Jonathan arrived with his personal entourage – his family in force to see him play. With no airs or graces, a thoroughly down to earth man from first till last, he made his entrance via the front door like everyone else and simply climbed onto the stage, showing himself to be as nimble of body as indeed was his playing and his quick wit. For indeed we were treated not just to the recreation of those magical songs, but to an entire performance; Jonathan Kelly, musician, raconteur and well rounded entertainer.

He began his set by discarding his pre-planned set list as, he confided in his audience, "there are none of the songs I really want to play on here anyway"! So he opened with "We are the People" and I was immediately struck with the powerful resonance that song has today;

  • "But I hear the prison walls are growing without relief,
  • for locking up people without a trial, jailed for their belief."
  • Almost 35 years after it was written, and the jolt of truth is there, and more shocking and more relevant than ever. But this wasn't an evening of preaching – it was far too joyful for that.
  • By turns JK was mischievous, philosophical, and engagingly anecdotal. Sometimes prolonging an intro to break off into stories or reflections surrounding the song and how it came to be. Lyrically the set was peppered with old favourites and some which are new - to me at least. A deliciously upbeat version of 'Madeline' gave way later to 'Rainy Town' (so right for Deal that wet February weekend!) and a fabulously acapella rendition of 'The Train Song' with brilliantly improvised percussion and vocal effects. Then the extraordinary tenderness of 'Sligo Fair' sitting somehow so easily against the anger and cynicism of 'We're Alright Till Then' – just as it did on "Twice Around the Houses". What a potent enchantment those songs remain.

    At the halfway point Jonathan took a break. This was spent entirely in talking to fans, signing autographs and posing for photographs. I noticed his unhurried manner. He gave freely of his time to those who, doubtless like myself, had travelled far to see him. His interest in them was plainly genuine like the man himself. It was very moving to see a man of character and integrity greeting his fans with such simple and wonderful humanity. For my part I decided to wait to the end of the set to accost him for my own mementos.

    Part two was even more varied, with a couple of songs played on Grand Piano, and an invitation to a group of his acquaintances to join him onstage as backing for one song. I noticed he 'dedicated' various songs throughout the evening to members of the audience who had plainly pre-selected them. I was both jealous and baffled to know how this had been mediated in advance: one of life's minor mysteries I suppose I shall never know the answer to.

    At the end of the night, and checking with the sound-desk it was confirmed there was time for one more song only. I was horrified. Management told me they were open till 2:00a.m. but in fact the bar was closed by 11:00 and we were plainly heading for a midnight end. JK went into his final song. Horror. It wasn't "The Ballad of Cursed Anna"! I couldn't believe it? Would heaven fall? But no, he was playing with us, for the song he struck up suddenly transformed itself into what is undoubtedly his most famous and best loved (in my humble opinion) composition. The thrill and the pleasure was so immense, I can only tell you that I found myself singing along through tear filled eyes. I had noted that the song of course deals with a young man who is transformed into an old man. I, like JK, was the young man when he first played it and I first heard it. Now we have both reached the end of the song. Old men. For me the gig ended as powerfully as it began, with songs whose potency and beauty quietly blew you away.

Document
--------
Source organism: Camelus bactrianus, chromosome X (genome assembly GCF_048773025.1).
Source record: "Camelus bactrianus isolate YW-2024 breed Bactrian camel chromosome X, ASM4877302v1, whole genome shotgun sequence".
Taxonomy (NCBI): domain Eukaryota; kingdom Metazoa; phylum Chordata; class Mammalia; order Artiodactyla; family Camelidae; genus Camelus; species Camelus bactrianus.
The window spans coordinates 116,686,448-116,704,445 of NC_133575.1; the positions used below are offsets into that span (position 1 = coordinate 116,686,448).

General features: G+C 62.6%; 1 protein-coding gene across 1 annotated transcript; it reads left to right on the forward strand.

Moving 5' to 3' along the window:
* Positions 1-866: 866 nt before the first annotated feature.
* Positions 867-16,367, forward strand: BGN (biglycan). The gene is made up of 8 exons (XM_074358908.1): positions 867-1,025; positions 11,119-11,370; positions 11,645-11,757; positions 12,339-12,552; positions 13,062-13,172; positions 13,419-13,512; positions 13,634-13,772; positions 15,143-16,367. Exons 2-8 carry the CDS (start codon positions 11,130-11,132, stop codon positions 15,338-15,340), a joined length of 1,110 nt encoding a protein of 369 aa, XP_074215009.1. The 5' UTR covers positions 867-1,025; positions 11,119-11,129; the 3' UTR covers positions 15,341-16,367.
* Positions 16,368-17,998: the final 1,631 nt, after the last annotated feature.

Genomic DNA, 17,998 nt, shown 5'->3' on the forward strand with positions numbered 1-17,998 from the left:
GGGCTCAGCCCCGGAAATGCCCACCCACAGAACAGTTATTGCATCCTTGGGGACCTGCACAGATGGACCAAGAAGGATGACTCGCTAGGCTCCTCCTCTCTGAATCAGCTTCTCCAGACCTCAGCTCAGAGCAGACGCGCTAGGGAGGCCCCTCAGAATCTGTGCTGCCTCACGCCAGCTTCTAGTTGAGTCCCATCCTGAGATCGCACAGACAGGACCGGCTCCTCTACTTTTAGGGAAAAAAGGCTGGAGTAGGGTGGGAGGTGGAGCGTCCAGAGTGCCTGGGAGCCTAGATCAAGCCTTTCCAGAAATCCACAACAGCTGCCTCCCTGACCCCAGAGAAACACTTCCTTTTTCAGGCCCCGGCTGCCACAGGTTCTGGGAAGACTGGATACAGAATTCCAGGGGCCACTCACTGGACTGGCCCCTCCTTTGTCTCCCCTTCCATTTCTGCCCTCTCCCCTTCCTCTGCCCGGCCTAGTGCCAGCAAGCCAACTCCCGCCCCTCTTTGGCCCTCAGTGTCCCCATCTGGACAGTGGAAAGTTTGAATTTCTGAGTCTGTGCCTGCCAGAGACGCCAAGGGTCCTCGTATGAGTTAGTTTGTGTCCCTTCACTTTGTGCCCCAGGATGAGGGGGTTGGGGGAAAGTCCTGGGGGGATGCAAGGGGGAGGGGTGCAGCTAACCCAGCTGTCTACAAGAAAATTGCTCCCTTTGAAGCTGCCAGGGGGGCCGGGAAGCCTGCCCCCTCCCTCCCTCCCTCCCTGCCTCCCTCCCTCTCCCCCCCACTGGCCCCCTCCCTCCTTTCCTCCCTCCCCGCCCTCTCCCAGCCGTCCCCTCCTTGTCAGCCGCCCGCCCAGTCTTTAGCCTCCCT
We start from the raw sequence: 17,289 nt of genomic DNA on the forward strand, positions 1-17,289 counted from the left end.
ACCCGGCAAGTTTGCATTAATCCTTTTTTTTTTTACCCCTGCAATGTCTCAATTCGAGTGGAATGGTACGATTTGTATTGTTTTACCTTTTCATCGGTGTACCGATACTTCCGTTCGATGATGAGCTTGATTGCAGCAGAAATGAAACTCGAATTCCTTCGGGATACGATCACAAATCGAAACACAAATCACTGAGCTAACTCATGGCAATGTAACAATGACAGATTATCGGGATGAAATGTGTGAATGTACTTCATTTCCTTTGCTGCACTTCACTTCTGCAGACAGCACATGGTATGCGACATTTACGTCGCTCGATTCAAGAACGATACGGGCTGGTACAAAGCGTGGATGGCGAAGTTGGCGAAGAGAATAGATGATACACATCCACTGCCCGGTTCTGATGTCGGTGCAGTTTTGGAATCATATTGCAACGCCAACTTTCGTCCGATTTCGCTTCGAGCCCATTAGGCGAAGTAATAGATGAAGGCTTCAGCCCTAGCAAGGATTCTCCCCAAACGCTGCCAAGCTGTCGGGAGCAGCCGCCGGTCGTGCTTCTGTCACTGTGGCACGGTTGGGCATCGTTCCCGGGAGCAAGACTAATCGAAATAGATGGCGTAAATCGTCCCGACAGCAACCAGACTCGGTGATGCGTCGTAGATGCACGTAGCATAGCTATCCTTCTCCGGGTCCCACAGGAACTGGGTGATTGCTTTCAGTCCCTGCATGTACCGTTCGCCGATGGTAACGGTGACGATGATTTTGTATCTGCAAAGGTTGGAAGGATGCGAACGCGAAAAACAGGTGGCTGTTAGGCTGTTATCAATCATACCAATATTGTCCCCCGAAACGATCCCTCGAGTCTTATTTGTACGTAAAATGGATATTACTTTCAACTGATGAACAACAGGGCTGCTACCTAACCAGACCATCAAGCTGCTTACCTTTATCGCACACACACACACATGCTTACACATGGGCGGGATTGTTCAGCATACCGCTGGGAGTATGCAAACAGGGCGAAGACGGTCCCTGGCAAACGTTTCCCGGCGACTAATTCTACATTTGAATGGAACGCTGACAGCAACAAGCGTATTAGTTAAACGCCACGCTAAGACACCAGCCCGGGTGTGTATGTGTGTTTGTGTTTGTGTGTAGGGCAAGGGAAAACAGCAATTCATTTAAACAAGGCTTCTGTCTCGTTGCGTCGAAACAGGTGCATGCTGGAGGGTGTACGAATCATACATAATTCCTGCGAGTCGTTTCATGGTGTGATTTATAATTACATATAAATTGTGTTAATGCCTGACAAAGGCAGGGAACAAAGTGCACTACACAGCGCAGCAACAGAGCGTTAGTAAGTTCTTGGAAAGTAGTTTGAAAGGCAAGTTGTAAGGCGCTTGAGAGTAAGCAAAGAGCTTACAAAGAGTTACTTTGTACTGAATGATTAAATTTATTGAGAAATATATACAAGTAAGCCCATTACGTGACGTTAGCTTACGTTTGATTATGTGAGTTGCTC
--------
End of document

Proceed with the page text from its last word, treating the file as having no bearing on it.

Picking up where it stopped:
I managed to get a couple of minutes with Jonathan at the end of the evening. Up close he was as charming and decent a person as ever you could hope to meet. He graciously signed my original vinyl copy of 'Twice Around the Houses', and allowed me a photograph with him. I was very taken by his dedication on the album he signed for me "Thank you for Caring".

    Now how did he know that?

    Frank Rickett.

    Acoustic Sussex

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    This was indeed an auspicious occasion. It was not like any other Acoustic Sussex gig to date; it was something very special, a rare event which we thought we would never see again. It was a platform for a great performer of old; making a comeback, who was very popular in the late 60s and early '70s and still is today. Old friends and fans had travelled from far and wide to mark the occasion (Richard Digance and Jonathan's old manager, Dave Stringer among them).

    The stage was impressive, being set in the Baronial Hall of The Ravenswood, Sharpthorne, Sussex with shields, swords and tapestries adorning the walls, an enormous stone-built inglenook fireplace, compete with a roaring log fire emitting a slight gorgeous perfumed smell of wood-smoke. Even the name Ravenswood seems to conjure up of something mysterious and mythical. I wouldn't be surprised if Cursed Anna hangs out here.